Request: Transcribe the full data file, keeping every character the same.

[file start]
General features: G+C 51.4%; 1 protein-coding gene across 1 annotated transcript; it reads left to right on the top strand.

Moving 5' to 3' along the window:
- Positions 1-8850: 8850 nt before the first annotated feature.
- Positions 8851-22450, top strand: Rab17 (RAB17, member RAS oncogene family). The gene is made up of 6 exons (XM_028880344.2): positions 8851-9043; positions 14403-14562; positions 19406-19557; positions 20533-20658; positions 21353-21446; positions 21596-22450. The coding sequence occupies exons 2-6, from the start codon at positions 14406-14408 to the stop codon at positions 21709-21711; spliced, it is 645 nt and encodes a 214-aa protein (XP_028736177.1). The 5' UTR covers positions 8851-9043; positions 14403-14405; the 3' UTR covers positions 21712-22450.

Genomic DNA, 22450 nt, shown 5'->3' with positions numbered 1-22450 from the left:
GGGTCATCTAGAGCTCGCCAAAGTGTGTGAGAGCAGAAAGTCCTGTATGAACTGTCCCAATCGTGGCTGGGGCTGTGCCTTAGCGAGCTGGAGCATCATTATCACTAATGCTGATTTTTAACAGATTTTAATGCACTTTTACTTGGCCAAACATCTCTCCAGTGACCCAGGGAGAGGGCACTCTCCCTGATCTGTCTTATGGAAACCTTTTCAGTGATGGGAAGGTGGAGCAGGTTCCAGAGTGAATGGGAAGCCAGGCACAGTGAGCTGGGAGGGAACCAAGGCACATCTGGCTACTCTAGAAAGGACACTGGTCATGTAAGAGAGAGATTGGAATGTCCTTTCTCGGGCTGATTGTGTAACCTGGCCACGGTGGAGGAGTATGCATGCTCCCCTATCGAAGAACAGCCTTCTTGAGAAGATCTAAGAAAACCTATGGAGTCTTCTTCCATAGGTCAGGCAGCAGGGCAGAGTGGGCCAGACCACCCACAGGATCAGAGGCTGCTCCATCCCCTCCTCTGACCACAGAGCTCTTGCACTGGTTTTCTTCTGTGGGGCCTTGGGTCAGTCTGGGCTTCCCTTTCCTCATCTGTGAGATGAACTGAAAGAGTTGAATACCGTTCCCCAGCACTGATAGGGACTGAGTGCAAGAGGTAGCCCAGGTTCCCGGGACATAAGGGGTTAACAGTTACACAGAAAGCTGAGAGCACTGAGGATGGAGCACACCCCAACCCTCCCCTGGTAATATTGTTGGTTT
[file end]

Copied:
General features: G+C 51.4%; 1 protein-coding gene across 1 annotated transcript; it reads left to right on the top strand.

Moving 5' to 3' along the window:
- Positions 1-8850: 8850 nt before the first annotated feature.
- Positions 8851-22450, top strand: Rab17 (RAB17, member RAS oncogene family). The gene is made up of 6 exons (XM_028880344.2): positions 8851-9043; positions 14403-14562; positions 19406-19557; positions 20533-20658; positions 21353-21446; positions 21596-22450. The coding sequence occupies exons 2-6, from the start codon at positions 14406-14408 to the stop codon at positions 21709-21711; spliced, it is 645 nt and encodes a 214-aa protein (XP_028736177.1). The 5' UTR covers positions 8851-9043; positions 14403-14405; the 3' UTR covers positions 21712-22450.

Genomic DNA, 22450 nt, shown 5'->3' with positions numbered 1-22450 from the left:
GGGTCATCTAGAGCTCGCCAAAGTGTGTGAGAGCAGAAAGTCCTGTATGAACTGTCCCAATCGTGGCTGGGGCTGTGCCTTAGCGAGCTGGAGCATCATTATCACTAATGCTGATTTTTAACAGATTTTAATGCACTTTTACTTGGCCAAACATCTCTCCAGTGACCCAGGGAGAGGGCACTCTCCCTGATCTGTCTTATGGAAACCTTTTCAGTGATGGGAAGGTGGAGCAGGTTCCAGAGTGAATGGGAAGCCAGGCACAGTGAGCTGGGAGGGAACCAAGGCACATCTGGCTACTCTAGAAAGGACACTGGTCATGTAAGAGAGAGATTGGAATGTCCTTTCTCGGGCTGATTGTGTAACCTGGCCACGGTGGAGGAGTATGCATGCTCCCCTATCGAAGAACAGCCTTCTTGAGAAGATCTAAGAAAACCTATGGAGTCTTCTTCCATAGGTCAGGCAGCAGGGCAGAGTGGGCCAGACCACCCACAGGATCAGAGGCTGCTCCATCCCCTCCTCTGACCACAGAGCTCTTGCACTGGTTTTCTTCTGTGGGGCCTTGGGTCAGTCTGGGCTTCCCTTTCCTCATCTGTGAGATGAACTGAAAGAGTTGAATACCGTTCCCCAGCACTGATAGGGACTGAGTGCAAGAGGTAGCCCAGGTTCCCGGGACATAAGGGGTTAACAGTTACACAGAAAGCTGAGAGCACTGAGGATGGAGCACACCCCAACCCTCCCCTGGTAATATTGTTGGTTT